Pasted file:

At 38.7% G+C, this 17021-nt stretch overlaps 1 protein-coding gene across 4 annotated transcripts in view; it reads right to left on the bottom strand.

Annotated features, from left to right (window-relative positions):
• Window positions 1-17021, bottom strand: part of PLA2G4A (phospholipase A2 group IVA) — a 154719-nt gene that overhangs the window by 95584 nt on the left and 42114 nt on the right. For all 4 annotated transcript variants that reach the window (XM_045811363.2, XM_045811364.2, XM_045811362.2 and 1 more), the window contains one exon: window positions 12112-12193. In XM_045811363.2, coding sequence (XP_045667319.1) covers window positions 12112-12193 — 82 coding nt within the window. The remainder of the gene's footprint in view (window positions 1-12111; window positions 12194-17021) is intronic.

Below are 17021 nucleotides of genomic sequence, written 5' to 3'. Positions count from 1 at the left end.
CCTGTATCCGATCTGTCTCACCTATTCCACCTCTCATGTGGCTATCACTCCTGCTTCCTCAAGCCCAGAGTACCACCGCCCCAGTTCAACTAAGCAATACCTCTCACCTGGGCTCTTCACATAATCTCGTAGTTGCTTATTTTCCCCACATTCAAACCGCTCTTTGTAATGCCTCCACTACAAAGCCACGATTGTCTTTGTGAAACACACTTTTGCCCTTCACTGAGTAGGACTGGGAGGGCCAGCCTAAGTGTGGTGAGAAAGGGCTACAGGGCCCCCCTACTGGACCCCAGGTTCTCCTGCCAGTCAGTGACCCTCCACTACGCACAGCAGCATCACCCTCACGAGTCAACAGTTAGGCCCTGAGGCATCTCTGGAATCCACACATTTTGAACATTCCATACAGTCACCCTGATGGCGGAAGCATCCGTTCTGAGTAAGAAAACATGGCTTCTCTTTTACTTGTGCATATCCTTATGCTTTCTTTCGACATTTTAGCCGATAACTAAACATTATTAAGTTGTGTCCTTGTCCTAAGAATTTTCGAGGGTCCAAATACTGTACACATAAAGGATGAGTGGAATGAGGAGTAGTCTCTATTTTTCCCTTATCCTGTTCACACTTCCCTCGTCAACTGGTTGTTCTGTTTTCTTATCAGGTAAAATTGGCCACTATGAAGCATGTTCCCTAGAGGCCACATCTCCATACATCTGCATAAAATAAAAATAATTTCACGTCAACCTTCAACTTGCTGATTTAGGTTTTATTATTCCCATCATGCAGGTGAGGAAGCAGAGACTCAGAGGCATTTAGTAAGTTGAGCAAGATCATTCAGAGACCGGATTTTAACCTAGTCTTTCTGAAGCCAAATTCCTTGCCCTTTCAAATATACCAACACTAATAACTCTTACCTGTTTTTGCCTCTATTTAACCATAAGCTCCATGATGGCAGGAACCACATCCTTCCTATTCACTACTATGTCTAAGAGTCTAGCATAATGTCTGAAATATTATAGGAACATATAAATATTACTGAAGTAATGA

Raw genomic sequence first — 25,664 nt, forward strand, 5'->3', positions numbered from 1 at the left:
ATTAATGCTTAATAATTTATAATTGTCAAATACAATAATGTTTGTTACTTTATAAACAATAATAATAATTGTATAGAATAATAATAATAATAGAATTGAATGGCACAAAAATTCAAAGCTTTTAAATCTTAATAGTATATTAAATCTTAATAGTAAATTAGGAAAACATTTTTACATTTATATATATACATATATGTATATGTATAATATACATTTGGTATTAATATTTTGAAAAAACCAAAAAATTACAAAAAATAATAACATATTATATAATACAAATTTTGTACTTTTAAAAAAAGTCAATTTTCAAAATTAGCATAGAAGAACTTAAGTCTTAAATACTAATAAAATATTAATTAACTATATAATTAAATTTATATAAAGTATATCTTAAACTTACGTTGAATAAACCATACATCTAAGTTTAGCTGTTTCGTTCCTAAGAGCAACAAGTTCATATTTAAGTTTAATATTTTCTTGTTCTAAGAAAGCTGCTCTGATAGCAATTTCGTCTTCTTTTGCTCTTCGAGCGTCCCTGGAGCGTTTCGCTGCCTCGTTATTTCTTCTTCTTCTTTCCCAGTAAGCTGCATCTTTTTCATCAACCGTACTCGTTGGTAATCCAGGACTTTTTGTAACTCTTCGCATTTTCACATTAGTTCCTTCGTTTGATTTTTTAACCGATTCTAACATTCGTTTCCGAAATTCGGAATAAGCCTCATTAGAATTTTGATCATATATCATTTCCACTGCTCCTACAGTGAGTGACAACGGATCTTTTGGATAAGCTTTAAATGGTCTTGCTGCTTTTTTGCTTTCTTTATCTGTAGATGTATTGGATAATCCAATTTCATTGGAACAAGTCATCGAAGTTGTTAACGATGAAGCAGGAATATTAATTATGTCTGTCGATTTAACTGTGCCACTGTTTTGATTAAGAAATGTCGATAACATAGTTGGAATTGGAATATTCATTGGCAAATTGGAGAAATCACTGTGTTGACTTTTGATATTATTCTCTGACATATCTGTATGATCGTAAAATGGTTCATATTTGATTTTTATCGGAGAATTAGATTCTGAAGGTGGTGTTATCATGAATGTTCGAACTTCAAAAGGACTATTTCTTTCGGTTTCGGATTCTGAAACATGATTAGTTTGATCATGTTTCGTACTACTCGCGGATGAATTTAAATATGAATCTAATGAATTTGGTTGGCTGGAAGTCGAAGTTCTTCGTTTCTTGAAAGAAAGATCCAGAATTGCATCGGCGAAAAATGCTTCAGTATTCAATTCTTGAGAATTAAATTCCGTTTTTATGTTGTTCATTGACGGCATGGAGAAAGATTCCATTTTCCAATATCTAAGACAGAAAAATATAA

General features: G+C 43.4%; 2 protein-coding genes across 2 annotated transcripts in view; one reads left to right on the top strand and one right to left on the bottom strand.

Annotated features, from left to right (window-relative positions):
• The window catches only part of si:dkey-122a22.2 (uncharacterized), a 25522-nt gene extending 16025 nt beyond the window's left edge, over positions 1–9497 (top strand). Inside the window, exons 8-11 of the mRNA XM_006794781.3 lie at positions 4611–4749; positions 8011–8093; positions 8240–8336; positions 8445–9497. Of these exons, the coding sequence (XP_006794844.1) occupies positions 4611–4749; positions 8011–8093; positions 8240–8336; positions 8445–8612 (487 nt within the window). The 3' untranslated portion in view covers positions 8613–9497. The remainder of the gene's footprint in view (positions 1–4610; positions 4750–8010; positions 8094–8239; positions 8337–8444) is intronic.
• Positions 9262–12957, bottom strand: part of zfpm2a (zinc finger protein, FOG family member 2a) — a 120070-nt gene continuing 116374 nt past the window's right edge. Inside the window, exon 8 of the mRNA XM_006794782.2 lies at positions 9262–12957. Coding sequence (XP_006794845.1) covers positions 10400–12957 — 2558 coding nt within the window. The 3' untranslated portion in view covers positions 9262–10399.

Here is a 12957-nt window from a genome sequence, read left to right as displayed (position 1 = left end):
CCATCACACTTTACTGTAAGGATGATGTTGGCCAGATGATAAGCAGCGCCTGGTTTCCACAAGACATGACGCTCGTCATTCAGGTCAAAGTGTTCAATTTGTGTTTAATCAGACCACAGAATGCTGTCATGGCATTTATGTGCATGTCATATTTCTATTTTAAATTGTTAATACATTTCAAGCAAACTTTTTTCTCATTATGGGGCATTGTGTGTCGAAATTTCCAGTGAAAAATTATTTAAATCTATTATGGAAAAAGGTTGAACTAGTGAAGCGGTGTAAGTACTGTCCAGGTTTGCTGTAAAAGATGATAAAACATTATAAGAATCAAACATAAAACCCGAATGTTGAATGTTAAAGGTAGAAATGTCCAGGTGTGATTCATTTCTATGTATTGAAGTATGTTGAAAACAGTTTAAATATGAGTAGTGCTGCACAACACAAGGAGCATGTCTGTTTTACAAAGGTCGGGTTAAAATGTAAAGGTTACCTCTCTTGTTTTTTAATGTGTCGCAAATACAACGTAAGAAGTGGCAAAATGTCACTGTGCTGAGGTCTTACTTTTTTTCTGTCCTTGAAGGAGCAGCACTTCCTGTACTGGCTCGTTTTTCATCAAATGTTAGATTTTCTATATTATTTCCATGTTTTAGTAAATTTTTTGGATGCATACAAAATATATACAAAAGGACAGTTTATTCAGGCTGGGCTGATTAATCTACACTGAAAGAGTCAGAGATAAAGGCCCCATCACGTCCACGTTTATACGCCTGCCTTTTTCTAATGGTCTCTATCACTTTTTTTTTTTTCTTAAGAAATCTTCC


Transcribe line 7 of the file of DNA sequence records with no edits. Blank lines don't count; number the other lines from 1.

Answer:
ATTAATGCTTAATAATTTATAATTGTCAAATACAATAATGTTTGTTACTTTATAAACAATAATAATAATTGTATAGAATAATAATAATAATAGAATTGAATGGCACAAAAATTCAAAGCTTTTAAATCTTAATAGTATATTAAATCTTAATAGTAAATTAGGAAAACATTTTTACATTTATATATATACATATATGTATATGTATAATATACATTTGGTATTAATATTTTGAAAAAACCAAAAAATTACAAAAAATAATAACATATTATATAATACAAATTTTGTACTTTTAAAAAAAGTCAATTTTCAAAATTAGCATAGAAGAACTTAAGTCTTAAATACTAATAAAATATTAATTAACTATATAATTAAATTTATATAAAGTATATCTTAAACTTACGTTGAATAAACCATACATCTAAGTTTAGCTGTTTCGTTCCTAAGAGCAACAAGTTCATATTTAAGTTTAATATTTTCTTGTTCTAAGAAAGCTGCTCTGATAGCAATTTCGTCTTCTTTTGCTCTTCGAGCGTCCCTGGAGCGTTTCGCTGCCTCGTTATTTCTTCTTCTTCTTTCCCAGTAAGCTGCATCTTTTTCATCAACCGTACTCGTTGGTAATCCAGGACTTTTTGTAACTCTTCGCATTTTCACATTAGTTCCTTCGTTTGATTTTTTAACCGATTCTAACATTCGTTTCCGAAATTCGGAATAAGCCTCATTAGAATTTTGATCATATATCATTTCCACTGCTCCTACAGTGAGTGACAACGGATCTTTTGGATAAGCTTTAAATGGTCTTGCTGCTTTTTTGCTTTCTTTATCTGTAGATGTATTGGATAATCCAATTTCATTGGAACAAGTCATCGAAGTTGTTAACGATGAAGCAGGAATATTAATTATGTCTGTCGATTTAACTGTGCCACTGTTTTGATTAAGAAATGTCGATAACATAGTTGGAATTGGAATATTCATTGGCAAATTGGAGAAATCACTGTGTTGACTTTTGATATTATTCTCTGACATATCTGTATGATCGTAAAATGGTTCATATTTGATTTTTATCGGAGAATTAGATTCTGAAGGTGGTGTTATCATGAATGTTCGAACTTCAAAAGGACTATTTCTTTCGGTTTCGGATTCTGAAACATGATTAGTTTGATCATGTTTCGTACTACTCGCGGATGAATTTAAATATGAATCTAATGAATTTGGTTGGCTGGAAGTCGAAGTTCTTCGTTTCTTGAAAGAAAGATCCAGAATTGCATCGGCGAAAAATGCTTCAGTATTCAATTCTTGAGAATTAAATTCCGTTTTTATGTTGTTCATTGACGGCATGGAGAAAGATTCCATTTTCCAATATCTAAGACAGAAAAATATAA